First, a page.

Writing 101: Day SIX: study of a Character
Day SIX: Character Study
Today’s Prompt: Who’s the most interesting person (or people) you’ve met this year?
Our stories are inevitably linked to the people around us. We are social creatures: from the family members and friends who’ve known us since childhood, to the coworkers, service providers, and strangers who populate our world (and, at times, leave an unexpected mark on us).
Today, write a post focusing on one — or more — of the people that have recently entered your life, and tell us how your narratives intersected. It can be your new partner, your newborn child, or the friendly barista whose real story you’d love to learn (or imagine), or any other person you’ve met for the first time in the past year.
Today’s twist: Turn your post into a character study.
In displaying the psychology of your characters, minute particulars are essential. God save us from vague generalizations! – Anton Chekhov, Letter to Alexander Chekhov; May 10, 1886
Don’t just list their features. Tell us something about how their physical appearance shapes the way they act and engage with others. For example, see how the author of this moving photo essay, which documents the final weeks of a woman dying of cancer, captures the kernel of the woman’s spirit with a short, masterful statement: ‘Her eyes told stories that her voice didn’t have the power to articulate and she had a kindness that immediately made me feel like we had been friends for years.’ Give us a glimpse of what makes this person unique. We all have our own quirks, mannerisms, and individual gestures, both physical and linguistic.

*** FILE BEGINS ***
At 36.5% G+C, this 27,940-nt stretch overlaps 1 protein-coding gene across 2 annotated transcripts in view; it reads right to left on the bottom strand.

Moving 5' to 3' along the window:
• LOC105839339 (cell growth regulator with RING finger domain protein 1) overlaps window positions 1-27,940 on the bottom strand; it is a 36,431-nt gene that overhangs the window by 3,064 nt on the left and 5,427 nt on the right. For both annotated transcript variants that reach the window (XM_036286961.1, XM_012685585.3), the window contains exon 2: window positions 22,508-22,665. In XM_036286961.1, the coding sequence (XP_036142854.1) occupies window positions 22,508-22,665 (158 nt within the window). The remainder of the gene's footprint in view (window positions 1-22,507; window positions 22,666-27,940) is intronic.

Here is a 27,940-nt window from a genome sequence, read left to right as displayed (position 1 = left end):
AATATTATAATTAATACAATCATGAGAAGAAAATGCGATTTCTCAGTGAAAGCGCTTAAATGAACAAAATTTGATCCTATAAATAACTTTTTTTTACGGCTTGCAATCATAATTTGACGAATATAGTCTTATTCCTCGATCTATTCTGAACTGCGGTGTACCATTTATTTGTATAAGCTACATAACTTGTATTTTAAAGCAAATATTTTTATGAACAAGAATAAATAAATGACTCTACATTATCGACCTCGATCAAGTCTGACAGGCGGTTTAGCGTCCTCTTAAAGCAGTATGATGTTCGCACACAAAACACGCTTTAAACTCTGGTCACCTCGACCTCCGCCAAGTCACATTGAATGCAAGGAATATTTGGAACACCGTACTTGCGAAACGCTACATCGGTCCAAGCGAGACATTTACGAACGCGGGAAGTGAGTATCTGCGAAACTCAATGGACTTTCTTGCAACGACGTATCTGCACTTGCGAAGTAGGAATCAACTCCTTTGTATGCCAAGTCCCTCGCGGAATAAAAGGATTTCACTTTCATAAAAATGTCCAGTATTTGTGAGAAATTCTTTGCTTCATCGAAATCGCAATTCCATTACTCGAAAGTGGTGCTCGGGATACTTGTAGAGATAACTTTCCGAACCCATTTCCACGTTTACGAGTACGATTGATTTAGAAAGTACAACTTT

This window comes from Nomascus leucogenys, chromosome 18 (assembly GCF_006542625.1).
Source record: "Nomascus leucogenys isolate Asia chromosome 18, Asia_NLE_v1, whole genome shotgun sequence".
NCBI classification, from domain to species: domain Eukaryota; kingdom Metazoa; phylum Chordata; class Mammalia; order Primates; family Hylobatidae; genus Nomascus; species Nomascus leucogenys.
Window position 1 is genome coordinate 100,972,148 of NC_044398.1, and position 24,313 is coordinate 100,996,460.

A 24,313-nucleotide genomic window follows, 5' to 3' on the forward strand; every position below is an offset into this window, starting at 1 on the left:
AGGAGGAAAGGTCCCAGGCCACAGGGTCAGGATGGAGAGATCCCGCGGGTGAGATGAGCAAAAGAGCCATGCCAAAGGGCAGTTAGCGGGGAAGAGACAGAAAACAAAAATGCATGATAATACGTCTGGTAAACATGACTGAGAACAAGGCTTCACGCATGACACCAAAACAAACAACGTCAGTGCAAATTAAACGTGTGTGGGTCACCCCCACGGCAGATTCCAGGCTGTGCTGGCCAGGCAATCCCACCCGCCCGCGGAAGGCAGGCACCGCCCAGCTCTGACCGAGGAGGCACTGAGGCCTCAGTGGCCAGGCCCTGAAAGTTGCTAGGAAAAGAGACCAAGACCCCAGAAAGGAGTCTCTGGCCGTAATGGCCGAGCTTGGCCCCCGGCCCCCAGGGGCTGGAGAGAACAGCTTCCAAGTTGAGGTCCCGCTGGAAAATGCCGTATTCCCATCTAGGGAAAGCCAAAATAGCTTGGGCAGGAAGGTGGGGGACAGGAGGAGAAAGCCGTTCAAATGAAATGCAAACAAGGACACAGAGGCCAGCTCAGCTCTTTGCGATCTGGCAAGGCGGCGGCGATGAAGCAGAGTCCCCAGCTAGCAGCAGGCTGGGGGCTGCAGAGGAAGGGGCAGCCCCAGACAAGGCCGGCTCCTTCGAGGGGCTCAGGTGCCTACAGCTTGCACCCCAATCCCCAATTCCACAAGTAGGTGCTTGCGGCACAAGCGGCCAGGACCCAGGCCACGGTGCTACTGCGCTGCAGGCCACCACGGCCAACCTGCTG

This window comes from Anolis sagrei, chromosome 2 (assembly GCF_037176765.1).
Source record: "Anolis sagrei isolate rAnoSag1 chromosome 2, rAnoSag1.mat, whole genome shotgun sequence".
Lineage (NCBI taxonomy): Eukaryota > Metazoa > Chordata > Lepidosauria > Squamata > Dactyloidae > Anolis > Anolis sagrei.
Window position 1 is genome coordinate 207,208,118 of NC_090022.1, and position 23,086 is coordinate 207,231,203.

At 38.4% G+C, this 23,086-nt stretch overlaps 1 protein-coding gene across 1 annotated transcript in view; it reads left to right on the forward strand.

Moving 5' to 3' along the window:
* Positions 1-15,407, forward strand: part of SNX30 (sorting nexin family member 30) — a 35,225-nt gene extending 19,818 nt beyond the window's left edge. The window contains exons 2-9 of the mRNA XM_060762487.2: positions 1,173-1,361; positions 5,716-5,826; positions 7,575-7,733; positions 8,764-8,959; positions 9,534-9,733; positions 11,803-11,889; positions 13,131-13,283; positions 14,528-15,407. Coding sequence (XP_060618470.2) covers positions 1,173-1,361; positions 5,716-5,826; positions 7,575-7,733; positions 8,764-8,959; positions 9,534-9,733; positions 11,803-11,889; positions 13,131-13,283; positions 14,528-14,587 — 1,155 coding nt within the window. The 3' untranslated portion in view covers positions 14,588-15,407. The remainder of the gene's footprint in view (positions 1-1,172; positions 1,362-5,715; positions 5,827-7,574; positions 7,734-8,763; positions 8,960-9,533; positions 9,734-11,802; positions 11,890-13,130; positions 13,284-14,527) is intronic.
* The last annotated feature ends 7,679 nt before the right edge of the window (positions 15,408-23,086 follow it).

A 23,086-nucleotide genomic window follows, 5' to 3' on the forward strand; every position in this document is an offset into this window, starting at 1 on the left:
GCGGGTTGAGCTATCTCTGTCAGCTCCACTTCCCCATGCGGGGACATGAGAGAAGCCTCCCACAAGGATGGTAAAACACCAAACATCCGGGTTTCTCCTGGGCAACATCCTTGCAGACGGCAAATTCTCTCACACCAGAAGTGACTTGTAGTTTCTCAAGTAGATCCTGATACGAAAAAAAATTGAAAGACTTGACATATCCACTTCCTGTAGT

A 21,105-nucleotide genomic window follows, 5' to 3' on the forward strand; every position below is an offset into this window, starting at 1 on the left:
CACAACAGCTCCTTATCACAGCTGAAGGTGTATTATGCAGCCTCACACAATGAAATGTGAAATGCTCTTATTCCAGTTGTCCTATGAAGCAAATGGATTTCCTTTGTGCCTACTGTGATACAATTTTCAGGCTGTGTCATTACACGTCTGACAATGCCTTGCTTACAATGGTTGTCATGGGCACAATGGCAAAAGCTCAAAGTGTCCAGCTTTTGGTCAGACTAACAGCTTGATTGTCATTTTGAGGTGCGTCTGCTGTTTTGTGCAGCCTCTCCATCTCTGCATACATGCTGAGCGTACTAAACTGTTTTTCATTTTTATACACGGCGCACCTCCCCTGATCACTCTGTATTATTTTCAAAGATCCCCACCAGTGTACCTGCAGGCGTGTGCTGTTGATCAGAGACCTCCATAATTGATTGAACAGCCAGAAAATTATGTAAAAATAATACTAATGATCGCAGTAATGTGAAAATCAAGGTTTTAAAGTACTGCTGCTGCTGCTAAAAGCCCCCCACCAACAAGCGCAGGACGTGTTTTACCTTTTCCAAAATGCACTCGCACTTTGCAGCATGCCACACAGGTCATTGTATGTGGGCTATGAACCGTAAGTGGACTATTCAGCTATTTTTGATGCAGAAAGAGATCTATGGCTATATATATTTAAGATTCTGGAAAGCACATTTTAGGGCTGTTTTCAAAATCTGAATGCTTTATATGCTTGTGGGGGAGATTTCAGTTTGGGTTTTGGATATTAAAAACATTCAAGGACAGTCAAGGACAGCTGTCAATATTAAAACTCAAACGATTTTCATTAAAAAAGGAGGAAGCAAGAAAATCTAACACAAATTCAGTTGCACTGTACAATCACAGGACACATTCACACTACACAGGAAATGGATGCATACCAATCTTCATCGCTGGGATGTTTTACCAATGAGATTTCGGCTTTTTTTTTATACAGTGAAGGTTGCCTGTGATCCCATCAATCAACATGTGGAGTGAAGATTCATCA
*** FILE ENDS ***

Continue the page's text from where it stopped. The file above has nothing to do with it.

The Dignified Beggar
Would you associate dignity with a beggar? But that is exactly how it was with this old, emaciated man who begged at the same spot everyday, a few yards away from my home. He would come early in the morning and set himself up. Neatly he would arrange his mat, plastic sheets, begging utensils and sometimes when it was very sunny or rainy, an umbrella to shield his head.I invariably would give him some food, left over from the previous night, or at least a banana or two.
He was almost bald, with wide-set eyes, a prominent nose, hollowed out cheeks, a weak chin and a slow smile when you acknowledged him. He would quietly sit there till evening, a little apart from the others, silent and reflective, a contrast to the noisy squabbles near him. While walking past, some days I’d have nothing to give him, but there was no protest from him, no demands, said or unsaid. He would just be — placid, content, patient — no ire in his demeanour. I marvelled at that and wondered about his origins.
Beggars in India, like the homeless elsewhere, are not all born poor. Often extenuating circumstances — a natural calamity, a family tragedy, mental illness and sheer apathy to the old, reduces them to begging. It could happen to anyone, I mused.
One day, my dignified beggar was no longer at his spot. I surmised with regret that he had passed on perhaps, penniless till the end, but with the richness of his spirit intact.